State Spotlight: Massachusetts

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Massachusetts is a geographically small, densely populated state with the majority of ASD services located near Boston.

Massachusetts's team consists of:

  • UMASS Medical School-Shriver Center
  • MA Department of Public Health Title V Early Intervention
  • MA Department of Elementary & Secondary Education
  • MA Early Education & Care
  • MA Department of Developmental Services
  • Federation for Children with Special Needs
  • ICI/Children's Hospital LEND
  • Boston Medical Center
  • Tufts Medical Center
  • Autism support centers
  • Adults with ASD/DD

To view Massachusetts's State Grantee Profile, click here

To learn more about Massachusetts's work, visit

Project Activities

​Massachusetts's team focused on 1) assessing the needs of MA children with ASD/DD, 2) refining the existing state plan, 3) developing a program evaluation/surveillance plan, and 4) disseminating project information to stakeholder groups. Project activities are described below.

State Planning Project

MA Autism Roadmap Report CoverThe planning project responded to the Massachusetts Autism Commission's call for collection of data related to services for Autism Spectrum Disorders.  In Fall 2016, the grantee team released the Massachusetts Healthy People 2020 State Autism Roadmap Report, which shares needs assessment findings to assist the Massachusetts Autism Commission in developing a blueprint for better data collection across the system of care that serves children and youth with ASD/DD and their families in Massachusetts.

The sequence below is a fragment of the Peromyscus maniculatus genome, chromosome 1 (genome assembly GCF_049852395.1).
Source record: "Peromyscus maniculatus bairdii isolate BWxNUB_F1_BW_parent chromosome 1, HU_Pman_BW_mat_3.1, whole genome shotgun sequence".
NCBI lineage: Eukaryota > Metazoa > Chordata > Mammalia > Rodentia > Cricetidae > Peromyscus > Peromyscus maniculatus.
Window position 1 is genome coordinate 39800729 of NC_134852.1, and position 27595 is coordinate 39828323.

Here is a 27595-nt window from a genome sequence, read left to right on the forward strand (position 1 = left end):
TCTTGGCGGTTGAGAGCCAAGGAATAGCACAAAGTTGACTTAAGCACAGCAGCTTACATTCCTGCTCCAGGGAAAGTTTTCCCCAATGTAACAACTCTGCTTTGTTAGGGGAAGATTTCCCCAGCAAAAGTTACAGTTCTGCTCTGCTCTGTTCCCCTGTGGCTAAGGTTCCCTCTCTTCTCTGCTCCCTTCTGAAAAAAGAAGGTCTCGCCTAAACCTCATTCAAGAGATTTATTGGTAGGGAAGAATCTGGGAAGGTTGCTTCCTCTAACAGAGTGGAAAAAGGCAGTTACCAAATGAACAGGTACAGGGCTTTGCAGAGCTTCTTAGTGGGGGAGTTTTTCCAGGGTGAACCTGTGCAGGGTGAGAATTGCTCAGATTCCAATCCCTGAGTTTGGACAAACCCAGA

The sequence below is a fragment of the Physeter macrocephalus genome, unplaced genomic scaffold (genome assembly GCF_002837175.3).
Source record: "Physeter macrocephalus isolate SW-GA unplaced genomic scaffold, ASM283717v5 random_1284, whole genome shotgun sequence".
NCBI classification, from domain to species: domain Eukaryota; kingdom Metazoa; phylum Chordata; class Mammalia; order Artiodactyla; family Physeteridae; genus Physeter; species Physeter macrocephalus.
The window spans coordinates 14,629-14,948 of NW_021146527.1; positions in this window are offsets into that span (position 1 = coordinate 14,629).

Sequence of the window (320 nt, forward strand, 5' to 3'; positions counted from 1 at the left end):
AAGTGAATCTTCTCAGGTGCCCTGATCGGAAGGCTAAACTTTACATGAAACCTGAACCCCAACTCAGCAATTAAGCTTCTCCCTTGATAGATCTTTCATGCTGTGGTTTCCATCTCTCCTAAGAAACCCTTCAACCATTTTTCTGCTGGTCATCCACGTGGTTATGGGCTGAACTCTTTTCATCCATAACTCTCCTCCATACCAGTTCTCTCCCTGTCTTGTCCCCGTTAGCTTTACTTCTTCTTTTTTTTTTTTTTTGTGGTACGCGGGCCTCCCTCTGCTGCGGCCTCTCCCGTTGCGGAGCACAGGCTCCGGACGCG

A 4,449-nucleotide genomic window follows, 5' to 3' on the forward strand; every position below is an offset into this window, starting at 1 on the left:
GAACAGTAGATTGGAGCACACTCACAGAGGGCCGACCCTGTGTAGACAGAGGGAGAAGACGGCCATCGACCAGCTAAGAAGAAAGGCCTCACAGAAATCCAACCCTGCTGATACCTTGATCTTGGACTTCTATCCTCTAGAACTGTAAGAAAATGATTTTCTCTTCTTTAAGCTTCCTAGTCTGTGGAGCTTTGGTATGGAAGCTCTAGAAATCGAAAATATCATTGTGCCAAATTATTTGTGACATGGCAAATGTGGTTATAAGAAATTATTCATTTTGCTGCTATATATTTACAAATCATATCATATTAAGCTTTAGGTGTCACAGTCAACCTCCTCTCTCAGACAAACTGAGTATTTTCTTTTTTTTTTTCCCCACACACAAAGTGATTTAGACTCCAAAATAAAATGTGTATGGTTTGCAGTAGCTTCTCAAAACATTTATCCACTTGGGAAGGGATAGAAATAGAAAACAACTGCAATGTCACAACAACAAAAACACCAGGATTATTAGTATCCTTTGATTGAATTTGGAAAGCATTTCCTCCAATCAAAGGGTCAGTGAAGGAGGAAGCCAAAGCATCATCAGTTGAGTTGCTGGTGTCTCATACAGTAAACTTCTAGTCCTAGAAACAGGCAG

To view the Massachusetts Healthy People 2020 State Autism Roadmap Report, click here.

To view Massachusetts's Autism Commission Report, click here.  

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Data Mapping

Massachusetts used a mixed methods approach to conduct an in-depth mapping of accessible state data to establish a baseline for future monitoring. The team met with key informants and conducted focus groups in order to identify available data and system gaps.  

Successes & Lessons Learned

Massachusetts' exploratory work provided a variety of data sources, including surveys, administrative data, time-limited projects, and other data sources. The key informant interviews also yielded valuable information and has directed their work in filling information gaps. Some challenges included institutional concerns, differing priorities, existing databases not capturing ASD-related information, and professional differences in understanding.

To view more information and resources, visit the Eunice Kennedy Shriver Center Population Health page here.

To access more of Massachusetts's resources through SPHARC's search engine, click here.